How the New 8-K Rules Impact Your Upcoming 10-Q
You know how I love practical guidance – that is why I love this interview with Bob Hayward, John Jennings and Mike Manos on Form 10-Q Changes for Third Quarter 2004, as it includes a checklist of how the new 8-K rules impact the upcoming 10-Q filings.
For those waiting for the 8-K webcast transcript, thanks for your patience as posting it is beyond my control – hopefully it will be ready soon.
SEC Flushes Out Qualitative Materiality in Enforcement Action
Last week, the SEC settled charges with KPMG LLP, two former partners, and a current partner and senior manager for “improper professional conduct” as auditors for Gemstar-TV Guide International. KPMG was not fined by the SEC – but it did agree to compensate Gemstar shareholders in the amount of $10 million, the largest payment ever made by an accounting firm in an SEC action.
According to a Floyd Norris column in Thursday’s NY Times, “The standard is what is important to investors,” said Kelley Bowers, an assistant regional director of enforcement in the Los Angeles office of the S.E.C. “A growing part of the business can be important to investors even though it is a small part of the business.” Audit firms have long taken the position that they did not need to challenge errors in company accounts if the amounts involved were “immaterial,” often defined as being perhaps 5 or 10 percent of a company’s revenues or profits.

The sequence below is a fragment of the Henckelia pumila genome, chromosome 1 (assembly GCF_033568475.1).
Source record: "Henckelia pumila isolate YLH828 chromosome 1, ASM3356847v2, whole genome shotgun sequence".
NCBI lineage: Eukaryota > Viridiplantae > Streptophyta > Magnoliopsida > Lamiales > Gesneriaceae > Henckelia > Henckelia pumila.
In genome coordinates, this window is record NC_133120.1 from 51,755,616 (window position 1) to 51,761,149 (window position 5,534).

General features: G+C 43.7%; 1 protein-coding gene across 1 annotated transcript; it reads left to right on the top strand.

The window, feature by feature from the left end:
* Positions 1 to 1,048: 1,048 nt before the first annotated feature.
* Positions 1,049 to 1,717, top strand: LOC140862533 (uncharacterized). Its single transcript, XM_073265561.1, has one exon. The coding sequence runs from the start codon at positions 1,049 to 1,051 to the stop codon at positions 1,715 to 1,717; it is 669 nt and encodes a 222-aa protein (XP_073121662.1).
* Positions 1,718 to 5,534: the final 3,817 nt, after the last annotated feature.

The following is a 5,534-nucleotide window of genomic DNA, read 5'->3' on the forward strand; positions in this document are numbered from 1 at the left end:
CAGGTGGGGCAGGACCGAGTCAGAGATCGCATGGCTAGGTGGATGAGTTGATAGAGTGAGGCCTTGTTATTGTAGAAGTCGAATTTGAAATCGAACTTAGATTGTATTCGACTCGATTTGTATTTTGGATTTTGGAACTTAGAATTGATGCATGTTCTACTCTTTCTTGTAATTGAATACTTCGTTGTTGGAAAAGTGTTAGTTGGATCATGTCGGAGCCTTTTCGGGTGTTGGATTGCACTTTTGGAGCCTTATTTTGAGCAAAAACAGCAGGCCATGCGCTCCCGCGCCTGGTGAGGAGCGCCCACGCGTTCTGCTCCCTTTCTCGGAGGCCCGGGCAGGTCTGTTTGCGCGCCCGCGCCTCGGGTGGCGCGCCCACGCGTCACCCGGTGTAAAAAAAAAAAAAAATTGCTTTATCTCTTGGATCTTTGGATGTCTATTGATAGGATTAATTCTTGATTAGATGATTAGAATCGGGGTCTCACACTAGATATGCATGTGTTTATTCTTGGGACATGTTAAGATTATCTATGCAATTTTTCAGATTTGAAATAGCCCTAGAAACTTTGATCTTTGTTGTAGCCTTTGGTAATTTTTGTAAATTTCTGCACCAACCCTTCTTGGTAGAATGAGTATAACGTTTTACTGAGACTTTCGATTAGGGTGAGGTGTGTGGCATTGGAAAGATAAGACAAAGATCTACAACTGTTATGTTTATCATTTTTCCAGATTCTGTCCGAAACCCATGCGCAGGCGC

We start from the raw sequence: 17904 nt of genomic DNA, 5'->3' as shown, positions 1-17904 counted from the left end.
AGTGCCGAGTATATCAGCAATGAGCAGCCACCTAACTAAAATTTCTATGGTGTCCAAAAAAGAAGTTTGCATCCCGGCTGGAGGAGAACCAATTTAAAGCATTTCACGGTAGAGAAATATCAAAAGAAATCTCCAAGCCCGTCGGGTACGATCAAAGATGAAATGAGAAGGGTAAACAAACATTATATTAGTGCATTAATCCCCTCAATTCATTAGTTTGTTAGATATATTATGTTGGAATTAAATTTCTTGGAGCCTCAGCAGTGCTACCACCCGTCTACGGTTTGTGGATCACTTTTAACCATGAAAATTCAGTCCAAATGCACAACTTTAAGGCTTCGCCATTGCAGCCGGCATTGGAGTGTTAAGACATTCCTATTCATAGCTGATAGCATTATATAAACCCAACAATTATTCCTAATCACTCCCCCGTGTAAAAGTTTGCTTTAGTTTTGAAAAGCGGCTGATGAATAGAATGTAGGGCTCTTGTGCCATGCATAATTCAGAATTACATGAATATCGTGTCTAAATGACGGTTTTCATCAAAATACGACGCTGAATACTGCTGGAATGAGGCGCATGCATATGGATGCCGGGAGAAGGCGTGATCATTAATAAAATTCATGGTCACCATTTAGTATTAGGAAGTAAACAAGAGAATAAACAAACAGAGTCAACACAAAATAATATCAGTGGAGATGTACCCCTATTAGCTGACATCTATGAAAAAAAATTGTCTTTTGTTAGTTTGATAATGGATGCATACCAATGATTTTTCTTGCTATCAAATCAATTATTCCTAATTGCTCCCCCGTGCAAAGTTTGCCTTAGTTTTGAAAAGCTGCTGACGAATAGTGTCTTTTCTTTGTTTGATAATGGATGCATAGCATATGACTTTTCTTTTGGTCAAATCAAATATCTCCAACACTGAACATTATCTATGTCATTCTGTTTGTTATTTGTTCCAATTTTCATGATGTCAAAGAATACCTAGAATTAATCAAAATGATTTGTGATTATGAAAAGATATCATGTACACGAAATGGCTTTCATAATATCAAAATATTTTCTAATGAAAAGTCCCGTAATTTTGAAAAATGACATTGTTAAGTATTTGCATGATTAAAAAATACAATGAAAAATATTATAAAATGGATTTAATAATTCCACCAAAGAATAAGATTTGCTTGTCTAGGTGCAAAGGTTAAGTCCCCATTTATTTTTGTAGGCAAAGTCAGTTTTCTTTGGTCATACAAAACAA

From 1999 through 2002, Gemstar-TV Guide was promoting to analysts the prospects of its interactive program guide, which customers could navigate through and select television programs. Because the guide provided a small part of the company’s total business, the SEC said, the auditors considered the amounts of some questionable transactions involving it to be immaterial, including transactions where advertisers in the print edition were given an equal amount of free advertising in the interactive guide. The revenues were then attributed to the interactive division, helping it to show rapid growth.
The auditors should have considered “qualitative materiality,” the SEC said in its administrative order, saying the revenue in question “related to business lines that were closely watched by securities analysts and had a material effect on the valuation of Gemstar stock.”
According to the settlement, KPMG has agreed to conduct additional training for its partners and managers on qualitative materiality – and adopt a policy that requires more-effective consultation between audit engagement teams and KPMG’s national office in connection with possible restatements.